The Murderer in Ruins
PublisherArcadia Books
Date Published15 August 2016
Price£ 8.99

The Murderer in Ruins

by Cay Rademacher (translated by Peter Millar)

The body of a young woman is found hidden behind a wall in the wartime rubble that used to be Hamburg. She has clearly been strangled but, that apart, there are no clues.


One needs to be of a certain age to remember just how bitterly cold the winter of 1947 was. People in the UK became accustomed to getting out of a warm bed into a freezing room and then going about their business in temperatures almost invariably below zero. In the land mass of northern Europe, however, conditions were even worse.

Nobody could remember a colder winter. The war had been over for 18 months but there was no relief for the citizens of Hamburg which was still in ruins following intense allied bombing. Many people had nowhere to live and found shelter in stinking, rat-infested wartime bunkers, cellars, random huts, or damaged buildings that had retained at least the remnants of a roof. Roads were still pitted with bomb craters and the pavements were obstructed by mounds of rubble. Each day saw more buildings collapse. There was little fuel for heating and what there was came at an exorbitant price. Street lighting was intermittent and it was dangerous to walk abroad after dark. Power cuts were an everyday event.

Virtually every commodity was rationed and the rationing system was so complex and bureaucratic that it was almost a joke. There was only one way to acquire items that were in short supply – via the thriving but dangerous black market.

This description of Hamburg in early 1947 is so realistic that it could almost be a documentary but the author makes excellent use of the historical background to produce a highly exciting thriller. Stave, its hero, seems to exist on black bread, cabbage soup and tea made from boiling water poured onto nettles.

In fact, the murders which Stave is investigating actually did occur in the city at this time. They were never solved, in spite of considerable efforts on the part of the police, but – known as ‘the rubble murders’ – they have remained in popular memory for over half a century. Rademacher has made use of them to weave a fascinating and (almost) always credible plot.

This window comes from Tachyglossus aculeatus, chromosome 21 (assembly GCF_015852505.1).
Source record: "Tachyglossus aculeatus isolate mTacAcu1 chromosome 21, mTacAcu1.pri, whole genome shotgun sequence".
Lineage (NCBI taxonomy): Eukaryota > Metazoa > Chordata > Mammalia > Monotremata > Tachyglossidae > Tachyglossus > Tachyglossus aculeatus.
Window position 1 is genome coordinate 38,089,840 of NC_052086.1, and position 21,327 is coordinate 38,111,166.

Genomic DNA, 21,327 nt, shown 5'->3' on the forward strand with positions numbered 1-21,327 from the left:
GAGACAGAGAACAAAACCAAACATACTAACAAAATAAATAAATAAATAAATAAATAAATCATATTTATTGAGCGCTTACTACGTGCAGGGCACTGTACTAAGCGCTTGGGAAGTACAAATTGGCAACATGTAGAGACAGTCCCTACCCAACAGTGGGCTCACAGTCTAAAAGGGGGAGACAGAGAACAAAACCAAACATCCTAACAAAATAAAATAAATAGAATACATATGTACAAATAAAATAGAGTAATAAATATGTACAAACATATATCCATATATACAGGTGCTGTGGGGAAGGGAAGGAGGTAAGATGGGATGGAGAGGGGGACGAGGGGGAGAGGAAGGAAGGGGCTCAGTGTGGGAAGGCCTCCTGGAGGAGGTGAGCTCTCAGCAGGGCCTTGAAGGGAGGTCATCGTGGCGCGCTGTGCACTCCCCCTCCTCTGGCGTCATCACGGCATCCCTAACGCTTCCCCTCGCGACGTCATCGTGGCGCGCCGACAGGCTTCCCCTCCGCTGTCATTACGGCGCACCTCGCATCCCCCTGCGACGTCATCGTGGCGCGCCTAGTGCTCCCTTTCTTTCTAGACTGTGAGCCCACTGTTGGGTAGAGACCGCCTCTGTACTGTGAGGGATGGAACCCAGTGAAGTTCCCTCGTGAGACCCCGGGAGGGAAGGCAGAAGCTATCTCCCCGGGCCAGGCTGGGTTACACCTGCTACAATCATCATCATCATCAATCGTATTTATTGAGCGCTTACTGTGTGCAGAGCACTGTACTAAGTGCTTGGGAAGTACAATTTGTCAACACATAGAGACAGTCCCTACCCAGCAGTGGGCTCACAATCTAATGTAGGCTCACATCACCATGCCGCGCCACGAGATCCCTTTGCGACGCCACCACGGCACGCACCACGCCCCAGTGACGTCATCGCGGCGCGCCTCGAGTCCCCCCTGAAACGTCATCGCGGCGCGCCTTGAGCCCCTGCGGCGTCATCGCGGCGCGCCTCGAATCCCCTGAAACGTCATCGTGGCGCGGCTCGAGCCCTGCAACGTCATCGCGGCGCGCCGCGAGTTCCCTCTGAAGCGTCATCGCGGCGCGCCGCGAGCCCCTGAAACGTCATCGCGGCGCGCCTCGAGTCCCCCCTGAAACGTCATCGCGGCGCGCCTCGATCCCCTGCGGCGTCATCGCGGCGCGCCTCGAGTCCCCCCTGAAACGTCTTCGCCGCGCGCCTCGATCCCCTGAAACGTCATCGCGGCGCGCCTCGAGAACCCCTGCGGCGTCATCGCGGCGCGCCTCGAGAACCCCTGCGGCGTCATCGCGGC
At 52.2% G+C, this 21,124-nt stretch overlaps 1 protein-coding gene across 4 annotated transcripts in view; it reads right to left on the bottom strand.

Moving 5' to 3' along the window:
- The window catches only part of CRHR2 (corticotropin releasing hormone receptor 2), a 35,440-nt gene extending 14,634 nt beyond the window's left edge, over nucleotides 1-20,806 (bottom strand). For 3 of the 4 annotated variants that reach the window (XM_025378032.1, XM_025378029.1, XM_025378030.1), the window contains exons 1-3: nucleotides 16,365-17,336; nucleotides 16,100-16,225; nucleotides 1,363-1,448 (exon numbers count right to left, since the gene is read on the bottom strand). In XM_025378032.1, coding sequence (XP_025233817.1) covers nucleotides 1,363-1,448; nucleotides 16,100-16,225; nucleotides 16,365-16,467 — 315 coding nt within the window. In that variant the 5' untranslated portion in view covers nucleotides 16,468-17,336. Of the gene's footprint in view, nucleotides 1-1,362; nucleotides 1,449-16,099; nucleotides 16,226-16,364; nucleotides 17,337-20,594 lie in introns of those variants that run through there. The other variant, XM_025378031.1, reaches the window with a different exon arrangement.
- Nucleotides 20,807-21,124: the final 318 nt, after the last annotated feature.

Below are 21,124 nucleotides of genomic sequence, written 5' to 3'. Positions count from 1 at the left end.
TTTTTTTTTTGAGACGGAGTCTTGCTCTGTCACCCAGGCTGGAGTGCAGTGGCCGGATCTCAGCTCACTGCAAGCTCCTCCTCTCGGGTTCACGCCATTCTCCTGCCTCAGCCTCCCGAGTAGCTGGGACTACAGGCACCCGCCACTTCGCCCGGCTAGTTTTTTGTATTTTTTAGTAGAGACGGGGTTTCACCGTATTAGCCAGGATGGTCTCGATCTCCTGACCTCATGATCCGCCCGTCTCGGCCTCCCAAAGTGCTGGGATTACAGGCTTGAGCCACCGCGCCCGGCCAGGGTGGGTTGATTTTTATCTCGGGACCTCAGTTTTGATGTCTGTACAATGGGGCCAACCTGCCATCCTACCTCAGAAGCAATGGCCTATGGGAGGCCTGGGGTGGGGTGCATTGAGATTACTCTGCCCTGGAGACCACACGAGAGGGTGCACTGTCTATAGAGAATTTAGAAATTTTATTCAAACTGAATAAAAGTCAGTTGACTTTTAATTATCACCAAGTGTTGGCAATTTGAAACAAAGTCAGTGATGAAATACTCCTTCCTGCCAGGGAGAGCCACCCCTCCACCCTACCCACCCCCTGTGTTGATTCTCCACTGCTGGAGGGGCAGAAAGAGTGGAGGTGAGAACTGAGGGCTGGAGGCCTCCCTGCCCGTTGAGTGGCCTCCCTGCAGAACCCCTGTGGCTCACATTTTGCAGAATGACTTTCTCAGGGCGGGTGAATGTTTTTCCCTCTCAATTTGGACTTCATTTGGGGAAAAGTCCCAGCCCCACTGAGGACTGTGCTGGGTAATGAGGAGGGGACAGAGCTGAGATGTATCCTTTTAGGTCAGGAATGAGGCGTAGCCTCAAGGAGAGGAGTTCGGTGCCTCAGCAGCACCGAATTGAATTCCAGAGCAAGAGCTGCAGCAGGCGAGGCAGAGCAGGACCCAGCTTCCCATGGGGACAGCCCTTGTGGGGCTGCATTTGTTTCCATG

The bitter cold and the shortage of decent food are not the worst aspects of Stave’s life. He lives alone because his wife had been burnt to death in a bombing raid and his 17-year-old son had enlisted towards the end of the war, in spite of his father’s entreaties not to do so. Nothing has been heard of him since and Stave is beginning to believe that he is dead. These events have caused him to suffer from regular nightmares, during which the death of his wife and of murder victims somehow become merged.

His immediate superior, Cuddel Breuer, Chief of Hamburg Police, arranges for him to have help in the murder investigation of a young woman who had been strangled, stripped of all clothing and hidden in the city’s rubble. There is something about the murder that seems to suggest it is the first in a series and both the Hamburg and British Army authorities want the case cleared up quickly to avoid the possibility of panic in the civilian population.

The help that Breuer brings comes in the form of James MacDonald who is a young lieutenant in the British army, and a volunteer from the Vice Squad, Inspector Lothar Maschke. Even with the additional help, however, Stave finds it difficult to make any progress because it proves impossible to identify the body. Furthermore, when the fear of further, apparently similar, murders becomes a reality the same identity problem remains.

The efforts of Stave and his two assistants on the case seem to lead nowhere and the theories they advance become wilder and wilder as they search desperately for the perpetrator. In fact, it appears to become less and likely that he will ever be found when Stave discovers both his assistants behaving very strangely and begins to question whether they are to be trusted. Nevertheless, the untiring search for any clue to the identity of the victims finally pays off.

Both characters and plot are convincing, though belief has to be suspended to a certain extent when we learn how the victims came to be in Hamburg. Any quibbles the reader may have soon disappear, however, as the action begins to speed up and the killer is suddenly revealed in the ruins.

Reviewed 01 October 2016 by Arnold Taylor